Last week I was in beautiful Argentina with a diverse team of investors and mining executives, including my good friend Frank Giustra; Ian Telfer, founder of Silver Wheaton (NYSE:) and current Chairman of the Board of Goldcorp (NYSE:), which has sizeable investments in Argentina; and Serafino Iacono, Chairman of the Board of Pacific Exploration and Production (TO:) (formerly Pacific Rubiales), which is active throughout South America. Together we toured various and mining projects in Tierra del Fuego, Mendoza and Santa Cruz, where we had the opportunity to speak with Governor Alicia Kirchner, elder sister to former Argentinian president Néstor Kirchner.
One of the highlights of the trip was meeting with current president Mauricio Macri in Buenos Aires. Macri, as you might know, was elected in late 2015 on his credentials as a businessman and former mayor of Buenos Aires. His administration ends more than a decade of socialist rule by Kirchner and his wife Cristina Fernández, who was indicted this past December on corruption charges.
Even with Macri at the helm, corruption remains a problem in Argentina. The South American country currently ranks 95th in Transparency International’s 2016 Corruption Perceptions Index.
But economic conditions are improving. After contracting 1 percent in 2016, country GDP is expected to grow as much as 2.8 percent this year.
Macri’s mission to make Argentina great again has already led him to abolish currency controls, return to world credit markets, attract foreign investors and set in motion a plan to reduce the fiscal deficit. After that, he hopes to get around to tax reform. In the meantime, there’s the energy sector.
A Plan to End Natural Gas Imports by 2022
Since 2008, Argentina has been a net importer of hydrocarbons, mainly natural gas, which represents more than half of the country’s energy matrix. Prices are low right now, so the economic impact is not detrimental. Should prices begin to rise substantially, however, it could destroy the economy. As such, my friends and colleagues were invited to help develop the fields and prevent further overreliance on imports. The government, in fact, wants to end them altogether by 2022.
Production declined mainly because of underinvestment during the two Kirchner administrations. Stringent regulations forced companies to sell product in the domestic market at a discount to international prices. Capital dried up to reinvest in the fields, and the natural decline of well production drove the overall output down. Making matters worse, companies lacked access to capital markets due to the Argentina sovereign debt default in 2001.
As I said, the country is fabulously rich in hydrocarbons such as natural gas and petroleum. It’s estimated to have the world’s third-largest natural gas reserves and, according to the independent research Wilson Center, it “could possibly be the country with the most promising shale prospects outside of the United States.” Its most promising formation is Vaca Muerta (“Dead Cow”), located in the Neuquén basin, which has been compared to Texas’ prolific Eagle Ford play in terms of depth and thickness.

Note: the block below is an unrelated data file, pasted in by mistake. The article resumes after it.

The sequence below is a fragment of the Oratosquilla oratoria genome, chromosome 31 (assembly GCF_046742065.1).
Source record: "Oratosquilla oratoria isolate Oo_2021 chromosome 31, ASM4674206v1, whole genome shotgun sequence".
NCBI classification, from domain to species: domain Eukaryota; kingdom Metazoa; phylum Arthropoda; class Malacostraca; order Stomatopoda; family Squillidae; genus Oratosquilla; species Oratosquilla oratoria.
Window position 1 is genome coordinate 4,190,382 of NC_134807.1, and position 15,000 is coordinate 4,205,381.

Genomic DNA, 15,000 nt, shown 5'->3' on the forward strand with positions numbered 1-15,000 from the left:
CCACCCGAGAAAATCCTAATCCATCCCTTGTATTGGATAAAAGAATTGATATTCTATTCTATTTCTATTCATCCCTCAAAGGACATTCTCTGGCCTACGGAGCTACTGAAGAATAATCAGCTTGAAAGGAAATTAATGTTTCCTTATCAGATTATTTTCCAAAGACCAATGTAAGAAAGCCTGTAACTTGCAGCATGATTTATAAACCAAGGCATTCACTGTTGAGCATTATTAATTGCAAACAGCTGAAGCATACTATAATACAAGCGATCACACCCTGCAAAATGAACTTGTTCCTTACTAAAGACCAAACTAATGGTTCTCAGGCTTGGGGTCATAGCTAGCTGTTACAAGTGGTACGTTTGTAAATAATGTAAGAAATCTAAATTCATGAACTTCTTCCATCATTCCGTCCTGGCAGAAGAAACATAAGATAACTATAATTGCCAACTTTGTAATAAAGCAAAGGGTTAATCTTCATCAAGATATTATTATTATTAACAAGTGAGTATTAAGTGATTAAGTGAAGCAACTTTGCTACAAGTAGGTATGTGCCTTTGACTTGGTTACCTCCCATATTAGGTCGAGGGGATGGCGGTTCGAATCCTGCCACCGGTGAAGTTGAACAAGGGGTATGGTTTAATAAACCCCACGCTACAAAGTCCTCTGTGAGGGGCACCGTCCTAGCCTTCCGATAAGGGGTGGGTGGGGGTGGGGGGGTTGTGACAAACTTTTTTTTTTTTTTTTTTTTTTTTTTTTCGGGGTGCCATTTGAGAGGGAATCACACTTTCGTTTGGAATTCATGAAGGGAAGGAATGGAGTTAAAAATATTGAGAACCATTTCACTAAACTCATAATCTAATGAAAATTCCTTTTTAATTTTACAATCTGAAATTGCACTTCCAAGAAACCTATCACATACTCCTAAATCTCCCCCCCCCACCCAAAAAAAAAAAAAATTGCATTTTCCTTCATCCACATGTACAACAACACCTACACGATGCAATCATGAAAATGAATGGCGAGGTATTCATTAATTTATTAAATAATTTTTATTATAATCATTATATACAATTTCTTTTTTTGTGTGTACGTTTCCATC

YPF (NYSE:), the government’s oil company, has already done exceptional exploration work, so there are numerous areas ready to be developed. This is the opportunity for us.
Having seen the projects firsthand and spoken to policymakers, I’m confident Macri can help open up Argentina’s energy sector and streamline production. Upon taking office, one of the president’s first acts was to slash the previous administration’s energy subsidies, which cost the government more than $51 billion over the past 13 years. Electricity bills in Buenos Aires rose a reported 500 percent as a result, but the move allowed the government to save a much-needed $4 billion in 2016 alone.
Policy Change in the U.S. Has Also Had Amazing Consequences
As for the U.S. energy sector, crude exports have never been stronger. After Congress lifted the U.S. oil export ban in December 2015, exporters didn’t hesitate to turn on the spigots. Now, for the second week as of February 17, the U.S. sent more than 1 million barrels of crude onto world markets, filling the gap created by the Organization of Petroleum Exporting Countries (OPEC) in December .
Producers are also ramping up activity. In the week ended February 17, companies pumped more than 9 million barrels a day for the first time since April 2016. The recent weekly record of 9.6 million barrels a day, set in July 2015, could be tested if producers continue their upward trend.
Even with increased output, prices continue to creep up. From its low of just over $30 a barrel last February, has climbed 88 percent.
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